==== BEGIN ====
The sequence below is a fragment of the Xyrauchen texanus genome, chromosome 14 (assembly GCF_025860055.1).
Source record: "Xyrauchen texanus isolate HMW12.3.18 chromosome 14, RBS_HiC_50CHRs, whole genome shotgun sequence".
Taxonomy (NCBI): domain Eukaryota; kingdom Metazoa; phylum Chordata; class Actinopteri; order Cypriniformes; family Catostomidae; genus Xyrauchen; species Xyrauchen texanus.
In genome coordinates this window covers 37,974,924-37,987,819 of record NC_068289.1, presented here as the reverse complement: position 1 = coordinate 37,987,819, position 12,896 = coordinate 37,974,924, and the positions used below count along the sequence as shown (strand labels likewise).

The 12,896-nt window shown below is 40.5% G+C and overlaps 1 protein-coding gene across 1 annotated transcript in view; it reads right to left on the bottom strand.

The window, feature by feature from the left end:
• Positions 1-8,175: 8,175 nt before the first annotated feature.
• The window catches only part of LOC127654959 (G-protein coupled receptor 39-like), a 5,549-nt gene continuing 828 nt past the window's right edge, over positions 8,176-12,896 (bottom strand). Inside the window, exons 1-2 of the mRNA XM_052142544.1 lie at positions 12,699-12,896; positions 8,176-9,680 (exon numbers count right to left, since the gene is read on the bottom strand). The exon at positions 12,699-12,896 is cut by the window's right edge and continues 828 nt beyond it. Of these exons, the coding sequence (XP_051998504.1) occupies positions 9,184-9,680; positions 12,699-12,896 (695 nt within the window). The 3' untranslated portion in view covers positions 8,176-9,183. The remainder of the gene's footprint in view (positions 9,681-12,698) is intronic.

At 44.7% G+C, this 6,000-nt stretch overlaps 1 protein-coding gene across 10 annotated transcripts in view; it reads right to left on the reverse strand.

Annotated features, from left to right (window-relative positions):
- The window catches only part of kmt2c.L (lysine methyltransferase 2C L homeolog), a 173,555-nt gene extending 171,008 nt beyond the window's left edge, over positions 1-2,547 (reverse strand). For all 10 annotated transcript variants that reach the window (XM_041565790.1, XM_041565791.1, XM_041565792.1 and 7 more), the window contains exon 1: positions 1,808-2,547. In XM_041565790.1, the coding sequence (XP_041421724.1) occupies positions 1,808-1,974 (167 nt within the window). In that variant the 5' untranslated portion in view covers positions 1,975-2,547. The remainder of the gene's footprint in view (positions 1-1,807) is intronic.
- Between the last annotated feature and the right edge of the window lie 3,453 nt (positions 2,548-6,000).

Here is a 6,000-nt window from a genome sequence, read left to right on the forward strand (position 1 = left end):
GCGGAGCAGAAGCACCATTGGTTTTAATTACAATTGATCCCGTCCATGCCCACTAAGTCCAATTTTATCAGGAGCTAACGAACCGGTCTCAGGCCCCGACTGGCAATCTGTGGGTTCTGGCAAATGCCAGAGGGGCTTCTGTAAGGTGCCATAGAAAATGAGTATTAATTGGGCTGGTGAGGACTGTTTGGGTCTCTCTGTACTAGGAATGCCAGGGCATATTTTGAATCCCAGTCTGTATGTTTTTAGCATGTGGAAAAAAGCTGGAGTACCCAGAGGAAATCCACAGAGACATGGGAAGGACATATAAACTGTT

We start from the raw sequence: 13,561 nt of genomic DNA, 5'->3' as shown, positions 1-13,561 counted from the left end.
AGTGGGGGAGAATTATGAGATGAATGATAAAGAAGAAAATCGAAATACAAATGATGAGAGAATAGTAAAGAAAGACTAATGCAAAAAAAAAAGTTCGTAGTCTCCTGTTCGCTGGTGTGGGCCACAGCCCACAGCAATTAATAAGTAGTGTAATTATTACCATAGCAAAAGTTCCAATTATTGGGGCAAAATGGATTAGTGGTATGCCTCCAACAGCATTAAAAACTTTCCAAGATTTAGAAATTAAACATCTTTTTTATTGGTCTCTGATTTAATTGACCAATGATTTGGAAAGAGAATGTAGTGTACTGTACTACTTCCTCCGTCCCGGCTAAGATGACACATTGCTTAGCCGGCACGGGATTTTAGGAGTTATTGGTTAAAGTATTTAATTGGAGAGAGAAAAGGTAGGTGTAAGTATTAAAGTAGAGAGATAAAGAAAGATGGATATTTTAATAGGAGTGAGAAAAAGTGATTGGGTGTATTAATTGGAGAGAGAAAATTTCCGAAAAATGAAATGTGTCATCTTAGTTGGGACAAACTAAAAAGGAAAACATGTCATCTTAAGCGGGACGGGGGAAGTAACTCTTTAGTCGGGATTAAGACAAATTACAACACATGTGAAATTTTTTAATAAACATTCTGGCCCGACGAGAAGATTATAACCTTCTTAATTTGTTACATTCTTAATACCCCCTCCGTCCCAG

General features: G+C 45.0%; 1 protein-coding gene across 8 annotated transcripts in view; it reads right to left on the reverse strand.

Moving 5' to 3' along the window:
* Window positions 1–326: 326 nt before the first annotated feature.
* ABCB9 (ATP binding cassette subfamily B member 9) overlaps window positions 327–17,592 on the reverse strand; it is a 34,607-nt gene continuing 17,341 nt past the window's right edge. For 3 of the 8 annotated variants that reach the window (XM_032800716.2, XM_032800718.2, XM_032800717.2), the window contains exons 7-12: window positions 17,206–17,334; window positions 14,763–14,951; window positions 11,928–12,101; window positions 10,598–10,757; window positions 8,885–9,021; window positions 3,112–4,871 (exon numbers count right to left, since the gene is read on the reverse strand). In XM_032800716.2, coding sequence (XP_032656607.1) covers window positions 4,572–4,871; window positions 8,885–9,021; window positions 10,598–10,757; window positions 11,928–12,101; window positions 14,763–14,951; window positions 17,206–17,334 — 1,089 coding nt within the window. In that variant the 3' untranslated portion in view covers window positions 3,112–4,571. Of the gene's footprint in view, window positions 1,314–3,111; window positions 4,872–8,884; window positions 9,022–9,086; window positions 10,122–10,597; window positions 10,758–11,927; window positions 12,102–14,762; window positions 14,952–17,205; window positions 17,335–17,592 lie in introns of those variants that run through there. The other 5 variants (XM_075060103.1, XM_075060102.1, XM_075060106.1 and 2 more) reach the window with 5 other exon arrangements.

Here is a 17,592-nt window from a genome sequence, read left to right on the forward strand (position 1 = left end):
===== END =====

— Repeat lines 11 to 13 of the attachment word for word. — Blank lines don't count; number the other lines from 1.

- The window catches only part of kmt2c.L (lysine methyltransferase 2C L homeolog), a 173,555-nt gene extending 171,008 nt beyond the window's left edge, over positions 1-2,547 (reverse strand). For all 10 annotated transcript variants that reach the window (XM_041565790.1, XM_041565791.1, XM_041565792.1 and 7 more), the window contains exon 1: positions 1,808-2,547. In XM_041565790.1, the coding sequence (XP_041421724.1) occupies positions 1,808-1,974 (167 nt within the window). In that variant the 5' untranslated portion in view covers positions 1,975-2,547. The remainder of the gene's footprint in view (positions 1-1,807) is intronic.
- Between the last annotated feature and the right edge of the window lie 3,453 nt (positions 2,548-6,000).

Here is a 6,000-nt window from a genome sequence, read left to right on the forward strand (position 1 = left end):